Copying. Papers may be copied in accordance with the library's usual procedures.

Preferred Citation:

Mary Ingraham Bunting Records of the President of Radcliffe College, 1960-1972; item description, dates. RG II, Series 4, folder #. Radcliffe College Archives, Schlesinger Library, Radcliffe Institute, Harvard University.

Related Materials

There is related material at the Schlesinger Library; see Mary Ingraham Bunting-Smith Papers, 1926-2002 (MC 564 ).


Mary Ingraham Bunting-Smith, geneticist and fifth president of Radcliffe, was born in Brooklyn, New York on July 10, 1910, the daughter of Henry A. and Mary (Shotwell) Ingraham. She received her A.B. from Vassar (1931) and her A.M. (1932) and Ph.D (1934) in Bacteriology from the University of Wisconsin. In 1937, Bunting-Smith married Henry Bunting of the Yale University School of Medicine. They had one daughter and three sons.
Bunting-Smith served as an instructor at Bennington College (1936-1937) and Goucher College (1937-1938), as research assistant (1938-1940) and lecturer on Microbiology (1948-1955) at Yale, and lecturer on Botany at Wellesley College (1946-1947). After her husband's death in 1954, she became Dean of Douglass College at Rutgers University and Professor of Bacteriology (1955-1959). She was President of Radcliffe College and lecturer on Biology at Harvard (1960-1972). She took a leave to serve on the United States Atomic Energy Commission (1964-1965) during which period Helen Gilbert was Acting President.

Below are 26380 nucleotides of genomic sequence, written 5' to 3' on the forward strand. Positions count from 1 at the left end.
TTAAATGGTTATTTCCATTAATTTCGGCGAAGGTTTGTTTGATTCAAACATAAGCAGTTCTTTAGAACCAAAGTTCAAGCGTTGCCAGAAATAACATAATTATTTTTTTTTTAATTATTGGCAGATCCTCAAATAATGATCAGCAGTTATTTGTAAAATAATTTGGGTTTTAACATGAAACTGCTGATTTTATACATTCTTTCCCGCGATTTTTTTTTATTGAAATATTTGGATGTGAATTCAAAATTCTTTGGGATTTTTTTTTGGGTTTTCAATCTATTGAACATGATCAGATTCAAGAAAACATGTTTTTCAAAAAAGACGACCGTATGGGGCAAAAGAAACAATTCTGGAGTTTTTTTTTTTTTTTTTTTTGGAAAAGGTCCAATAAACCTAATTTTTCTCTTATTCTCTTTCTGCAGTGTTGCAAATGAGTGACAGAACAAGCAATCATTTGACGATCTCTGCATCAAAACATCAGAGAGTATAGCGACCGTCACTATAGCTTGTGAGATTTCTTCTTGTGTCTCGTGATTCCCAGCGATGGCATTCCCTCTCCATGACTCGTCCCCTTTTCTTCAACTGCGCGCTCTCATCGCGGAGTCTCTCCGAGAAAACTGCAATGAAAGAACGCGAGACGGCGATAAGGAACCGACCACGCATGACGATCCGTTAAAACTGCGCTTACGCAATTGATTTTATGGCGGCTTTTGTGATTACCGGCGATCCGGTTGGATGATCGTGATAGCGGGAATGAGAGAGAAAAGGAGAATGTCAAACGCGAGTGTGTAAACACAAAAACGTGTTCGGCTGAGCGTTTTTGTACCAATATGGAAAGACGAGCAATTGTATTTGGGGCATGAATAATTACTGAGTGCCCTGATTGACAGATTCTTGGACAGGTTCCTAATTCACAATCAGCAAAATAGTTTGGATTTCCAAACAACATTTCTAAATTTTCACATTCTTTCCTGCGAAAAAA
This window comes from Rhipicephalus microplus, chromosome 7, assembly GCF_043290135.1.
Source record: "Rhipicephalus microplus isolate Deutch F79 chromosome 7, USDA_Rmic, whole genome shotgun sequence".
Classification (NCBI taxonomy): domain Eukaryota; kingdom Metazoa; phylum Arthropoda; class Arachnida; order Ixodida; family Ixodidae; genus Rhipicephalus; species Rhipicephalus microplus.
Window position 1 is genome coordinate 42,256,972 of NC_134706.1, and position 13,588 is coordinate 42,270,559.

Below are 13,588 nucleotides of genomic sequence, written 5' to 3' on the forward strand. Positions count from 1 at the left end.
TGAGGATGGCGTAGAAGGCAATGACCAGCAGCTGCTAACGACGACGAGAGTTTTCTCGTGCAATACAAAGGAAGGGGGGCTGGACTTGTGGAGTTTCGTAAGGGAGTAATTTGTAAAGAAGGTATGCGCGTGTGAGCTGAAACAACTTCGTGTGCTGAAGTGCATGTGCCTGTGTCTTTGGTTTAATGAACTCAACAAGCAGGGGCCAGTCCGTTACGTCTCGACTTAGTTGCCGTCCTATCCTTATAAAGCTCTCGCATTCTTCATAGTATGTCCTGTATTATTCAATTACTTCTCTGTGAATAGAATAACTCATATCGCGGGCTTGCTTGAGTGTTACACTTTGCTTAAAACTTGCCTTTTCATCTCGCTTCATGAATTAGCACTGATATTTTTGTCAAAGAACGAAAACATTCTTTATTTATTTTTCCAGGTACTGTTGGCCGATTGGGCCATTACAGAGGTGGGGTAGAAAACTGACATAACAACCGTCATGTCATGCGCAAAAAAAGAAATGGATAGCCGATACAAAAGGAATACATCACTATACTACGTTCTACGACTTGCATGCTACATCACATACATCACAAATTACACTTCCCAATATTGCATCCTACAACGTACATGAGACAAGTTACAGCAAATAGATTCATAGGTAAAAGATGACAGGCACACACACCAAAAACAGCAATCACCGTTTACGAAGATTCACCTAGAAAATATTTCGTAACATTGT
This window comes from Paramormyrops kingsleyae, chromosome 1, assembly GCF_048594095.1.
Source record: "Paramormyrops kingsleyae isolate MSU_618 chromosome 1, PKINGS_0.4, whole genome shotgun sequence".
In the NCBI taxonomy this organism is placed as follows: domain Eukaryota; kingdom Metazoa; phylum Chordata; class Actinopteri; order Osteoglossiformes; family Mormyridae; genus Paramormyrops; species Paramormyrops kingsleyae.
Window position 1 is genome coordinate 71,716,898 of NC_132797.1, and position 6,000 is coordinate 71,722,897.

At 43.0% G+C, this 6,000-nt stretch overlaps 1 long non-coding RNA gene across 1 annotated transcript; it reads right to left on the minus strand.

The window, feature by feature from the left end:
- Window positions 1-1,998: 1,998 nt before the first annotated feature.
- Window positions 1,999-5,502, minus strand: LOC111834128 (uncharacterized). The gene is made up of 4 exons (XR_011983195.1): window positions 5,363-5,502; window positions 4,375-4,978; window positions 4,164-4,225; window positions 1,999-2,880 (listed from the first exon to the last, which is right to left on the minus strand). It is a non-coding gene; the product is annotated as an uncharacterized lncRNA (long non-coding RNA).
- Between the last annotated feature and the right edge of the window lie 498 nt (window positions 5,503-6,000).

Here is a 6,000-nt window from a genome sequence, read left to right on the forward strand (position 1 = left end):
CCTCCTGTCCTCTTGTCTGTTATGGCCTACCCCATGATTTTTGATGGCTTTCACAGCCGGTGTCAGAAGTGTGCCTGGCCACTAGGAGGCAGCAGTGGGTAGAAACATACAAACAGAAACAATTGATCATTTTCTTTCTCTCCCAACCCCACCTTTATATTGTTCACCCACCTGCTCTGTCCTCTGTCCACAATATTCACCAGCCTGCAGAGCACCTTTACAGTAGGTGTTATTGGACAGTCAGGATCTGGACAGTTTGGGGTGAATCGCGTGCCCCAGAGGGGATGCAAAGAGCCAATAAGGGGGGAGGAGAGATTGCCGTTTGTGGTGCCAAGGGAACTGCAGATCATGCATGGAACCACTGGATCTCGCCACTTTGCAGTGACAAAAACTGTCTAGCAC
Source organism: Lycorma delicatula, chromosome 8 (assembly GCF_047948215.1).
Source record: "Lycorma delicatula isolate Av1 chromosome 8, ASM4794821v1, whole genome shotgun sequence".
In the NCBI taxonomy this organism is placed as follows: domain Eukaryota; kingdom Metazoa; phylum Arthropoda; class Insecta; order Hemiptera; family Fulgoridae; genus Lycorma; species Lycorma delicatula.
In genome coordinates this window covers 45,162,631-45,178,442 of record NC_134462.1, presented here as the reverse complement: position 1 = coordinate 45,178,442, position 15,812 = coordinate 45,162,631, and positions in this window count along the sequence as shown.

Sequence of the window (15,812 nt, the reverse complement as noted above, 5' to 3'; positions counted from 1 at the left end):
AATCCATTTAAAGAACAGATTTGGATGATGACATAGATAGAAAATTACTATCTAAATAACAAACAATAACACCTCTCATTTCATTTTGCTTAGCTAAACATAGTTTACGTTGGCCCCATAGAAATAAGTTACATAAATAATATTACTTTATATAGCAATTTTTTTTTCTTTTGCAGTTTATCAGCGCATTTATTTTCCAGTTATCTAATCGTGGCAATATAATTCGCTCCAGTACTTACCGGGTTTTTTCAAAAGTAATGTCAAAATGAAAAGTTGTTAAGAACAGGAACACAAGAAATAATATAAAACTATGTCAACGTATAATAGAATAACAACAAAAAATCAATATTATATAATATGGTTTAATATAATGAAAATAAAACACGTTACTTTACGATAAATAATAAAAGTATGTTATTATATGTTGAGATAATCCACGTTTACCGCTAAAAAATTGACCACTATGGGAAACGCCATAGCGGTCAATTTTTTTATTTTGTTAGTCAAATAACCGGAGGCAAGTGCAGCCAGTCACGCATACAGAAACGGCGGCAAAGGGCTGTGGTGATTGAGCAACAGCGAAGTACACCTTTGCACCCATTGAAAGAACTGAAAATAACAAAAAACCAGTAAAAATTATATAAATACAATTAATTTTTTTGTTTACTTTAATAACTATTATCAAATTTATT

President Bunting introduced many new programs and radically changed the structure of Radcliffe during her presidency. In 1961 she formed the Radcliffe Institute (now Bunting Institute), a research center for post-graduate women to help reverse what she called the "climate of unexpectation for women." Among its first one hundred and eighty-eight fellows (1961-1971), seventy-six went on to college teaching or administration in fifty-six different institutions. Two years later she closed the Radcliffe Graduate School and the Harvard/Radcliffe Program in Business Administration when the Harvard Graduate School and Business School opened their doors to women. She created a new residential house system for undergraduates, 1961-1962, by grouping the dormitories into North, South, and East (later Currier House.)